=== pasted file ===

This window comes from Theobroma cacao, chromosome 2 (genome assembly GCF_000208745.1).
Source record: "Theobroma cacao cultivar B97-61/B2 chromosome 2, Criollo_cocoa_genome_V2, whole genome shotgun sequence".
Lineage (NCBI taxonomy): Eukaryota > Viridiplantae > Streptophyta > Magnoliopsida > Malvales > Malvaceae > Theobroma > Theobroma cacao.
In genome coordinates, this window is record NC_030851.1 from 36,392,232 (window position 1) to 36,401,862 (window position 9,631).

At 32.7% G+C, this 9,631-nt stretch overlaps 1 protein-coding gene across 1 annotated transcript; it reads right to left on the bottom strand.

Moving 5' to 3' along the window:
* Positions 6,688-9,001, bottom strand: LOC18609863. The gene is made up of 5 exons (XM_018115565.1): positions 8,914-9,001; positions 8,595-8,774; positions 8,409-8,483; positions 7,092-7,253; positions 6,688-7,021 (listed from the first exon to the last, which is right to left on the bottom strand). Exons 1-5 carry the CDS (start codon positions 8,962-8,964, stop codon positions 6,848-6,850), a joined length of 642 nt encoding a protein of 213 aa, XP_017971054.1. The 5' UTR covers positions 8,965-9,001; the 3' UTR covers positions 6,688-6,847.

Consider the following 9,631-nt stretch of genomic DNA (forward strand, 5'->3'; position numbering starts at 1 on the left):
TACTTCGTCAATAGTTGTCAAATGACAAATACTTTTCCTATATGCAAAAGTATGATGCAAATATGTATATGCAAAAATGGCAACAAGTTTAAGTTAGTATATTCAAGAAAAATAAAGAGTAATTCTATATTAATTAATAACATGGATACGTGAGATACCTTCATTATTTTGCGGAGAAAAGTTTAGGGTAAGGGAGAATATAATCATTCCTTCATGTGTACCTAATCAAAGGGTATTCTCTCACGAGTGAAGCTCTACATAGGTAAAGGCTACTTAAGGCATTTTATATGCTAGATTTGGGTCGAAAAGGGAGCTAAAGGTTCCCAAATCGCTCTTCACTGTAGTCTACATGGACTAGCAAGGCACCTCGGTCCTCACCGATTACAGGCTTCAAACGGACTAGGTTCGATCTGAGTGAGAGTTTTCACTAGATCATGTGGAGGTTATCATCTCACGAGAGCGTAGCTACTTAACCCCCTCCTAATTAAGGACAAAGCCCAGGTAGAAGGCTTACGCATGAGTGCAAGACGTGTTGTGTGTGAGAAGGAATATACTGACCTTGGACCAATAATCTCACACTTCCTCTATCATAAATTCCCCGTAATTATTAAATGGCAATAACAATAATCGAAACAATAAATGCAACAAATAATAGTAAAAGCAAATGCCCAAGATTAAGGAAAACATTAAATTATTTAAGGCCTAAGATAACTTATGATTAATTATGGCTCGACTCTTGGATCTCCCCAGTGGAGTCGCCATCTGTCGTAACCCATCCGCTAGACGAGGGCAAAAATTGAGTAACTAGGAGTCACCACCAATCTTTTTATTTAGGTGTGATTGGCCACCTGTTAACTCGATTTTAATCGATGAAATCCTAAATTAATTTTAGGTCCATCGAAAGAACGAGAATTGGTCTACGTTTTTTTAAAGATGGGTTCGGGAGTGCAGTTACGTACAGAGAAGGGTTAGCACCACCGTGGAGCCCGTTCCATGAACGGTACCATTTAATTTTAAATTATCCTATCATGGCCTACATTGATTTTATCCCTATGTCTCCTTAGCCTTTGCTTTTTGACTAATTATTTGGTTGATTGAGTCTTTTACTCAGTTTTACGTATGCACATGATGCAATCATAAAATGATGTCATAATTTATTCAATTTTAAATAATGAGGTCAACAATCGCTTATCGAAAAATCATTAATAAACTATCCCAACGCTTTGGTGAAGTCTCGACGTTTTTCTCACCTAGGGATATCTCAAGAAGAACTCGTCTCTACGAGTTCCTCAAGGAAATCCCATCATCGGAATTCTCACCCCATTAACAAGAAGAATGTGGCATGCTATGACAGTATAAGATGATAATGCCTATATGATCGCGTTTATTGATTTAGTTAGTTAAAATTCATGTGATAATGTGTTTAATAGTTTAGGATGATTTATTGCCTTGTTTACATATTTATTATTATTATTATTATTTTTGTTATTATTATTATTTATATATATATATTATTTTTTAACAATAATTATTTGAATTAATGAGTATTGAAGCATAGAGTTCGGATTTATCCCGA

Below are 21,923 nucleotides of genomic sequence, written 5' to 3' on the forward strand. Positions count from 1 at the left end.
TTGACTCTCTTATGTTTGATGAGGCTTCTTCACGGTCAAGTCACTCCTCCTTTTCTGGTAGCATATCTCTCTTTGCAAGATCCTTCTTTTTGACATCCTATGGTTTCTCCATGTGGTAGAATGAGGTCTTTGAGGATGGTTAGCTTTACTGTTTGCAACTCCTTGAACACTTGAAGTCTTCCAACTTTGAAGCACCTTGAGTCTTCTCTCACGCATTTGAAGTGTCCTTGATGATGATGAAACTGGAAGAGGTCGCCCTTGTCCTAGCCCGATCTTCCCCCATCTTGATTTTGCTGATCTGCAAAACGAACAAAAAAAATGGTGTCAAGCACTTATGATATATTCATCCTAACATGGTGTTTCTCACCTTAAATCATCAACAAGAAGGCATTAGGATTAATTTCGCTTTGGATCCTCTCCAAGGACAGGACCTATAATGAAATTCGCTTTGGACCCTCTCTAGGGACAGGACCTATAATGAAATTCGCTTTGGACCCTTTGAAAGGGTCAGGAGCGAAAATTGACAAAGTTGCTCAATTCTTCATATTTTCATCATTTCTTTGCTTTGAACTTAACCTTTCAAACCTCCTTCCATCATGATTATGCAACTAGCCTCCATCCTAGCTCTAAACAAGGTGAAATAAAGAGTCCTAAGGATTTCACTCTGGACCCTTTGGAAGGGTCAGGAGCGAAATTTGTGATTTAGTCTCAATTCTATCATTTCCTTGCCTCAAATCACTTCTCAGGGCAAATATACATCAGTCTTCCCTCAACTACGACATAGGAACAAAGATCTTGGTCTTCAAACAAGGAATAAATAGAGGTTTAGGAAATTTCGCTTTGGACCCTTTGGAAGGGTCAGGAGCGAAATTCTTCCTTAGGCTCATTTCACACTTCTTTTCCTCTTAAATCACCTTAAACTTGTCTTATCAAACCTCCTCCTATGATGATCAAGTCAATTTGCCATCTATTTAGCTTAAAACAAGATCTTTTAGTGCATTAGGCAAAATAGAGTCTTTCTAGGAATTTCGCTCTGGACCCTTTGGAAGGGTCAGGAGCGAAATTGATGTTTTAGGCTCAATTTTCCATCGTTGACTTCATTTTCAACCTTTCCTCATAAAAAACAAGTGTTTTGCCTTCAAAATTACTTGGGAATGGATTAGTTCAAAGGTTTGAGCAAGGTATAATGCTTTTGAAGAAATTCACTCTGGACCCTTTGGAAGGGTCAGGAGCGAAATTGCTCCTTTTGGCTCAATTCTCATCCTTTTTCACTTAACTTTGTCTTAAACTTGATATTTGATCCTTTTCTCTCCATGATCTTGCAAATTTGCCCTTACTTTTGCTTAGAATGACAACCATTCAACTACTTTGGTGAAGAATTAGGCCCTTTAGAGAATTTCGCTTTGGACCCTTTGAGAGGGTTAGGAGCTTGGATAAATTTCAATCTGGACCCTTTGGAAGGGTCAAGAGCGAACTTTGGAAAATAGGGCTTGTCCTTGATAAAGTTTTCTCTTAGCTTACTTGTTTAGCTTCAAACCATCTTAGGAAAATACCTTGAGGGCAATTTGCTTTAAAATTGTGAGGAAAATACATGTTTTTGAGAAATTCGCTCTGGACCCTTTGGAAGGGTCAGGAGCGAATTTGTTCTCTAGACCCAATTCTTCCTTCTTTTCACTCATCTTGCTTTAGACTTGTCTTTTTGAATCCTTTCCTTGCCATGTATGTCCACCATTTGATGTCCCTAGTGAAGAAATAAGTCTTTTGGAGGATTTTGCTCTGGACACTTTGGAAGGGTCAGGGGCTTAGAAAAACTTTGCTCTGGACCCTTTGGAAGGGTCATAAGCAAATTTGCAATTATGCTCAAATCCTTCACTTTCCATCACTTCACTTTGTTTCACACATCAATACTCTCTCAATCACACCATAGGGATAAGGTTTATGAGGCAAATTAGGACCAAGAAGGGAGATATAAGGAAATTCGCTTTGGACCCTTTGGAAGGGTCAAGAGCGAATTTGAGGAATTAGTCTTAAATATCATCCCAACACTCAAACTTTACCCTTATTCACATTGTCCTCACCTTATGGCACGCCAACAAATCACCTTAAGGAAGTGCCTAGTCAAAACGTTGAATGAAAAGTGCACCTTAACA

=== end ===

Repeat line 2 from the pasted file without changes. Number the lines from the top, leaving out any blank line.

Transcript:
Source record: "Theobroma cacao cultivar B97-61/B2 chromosome 2, Criollo_cocoa_genome_V2, whole genome shotgun sequence".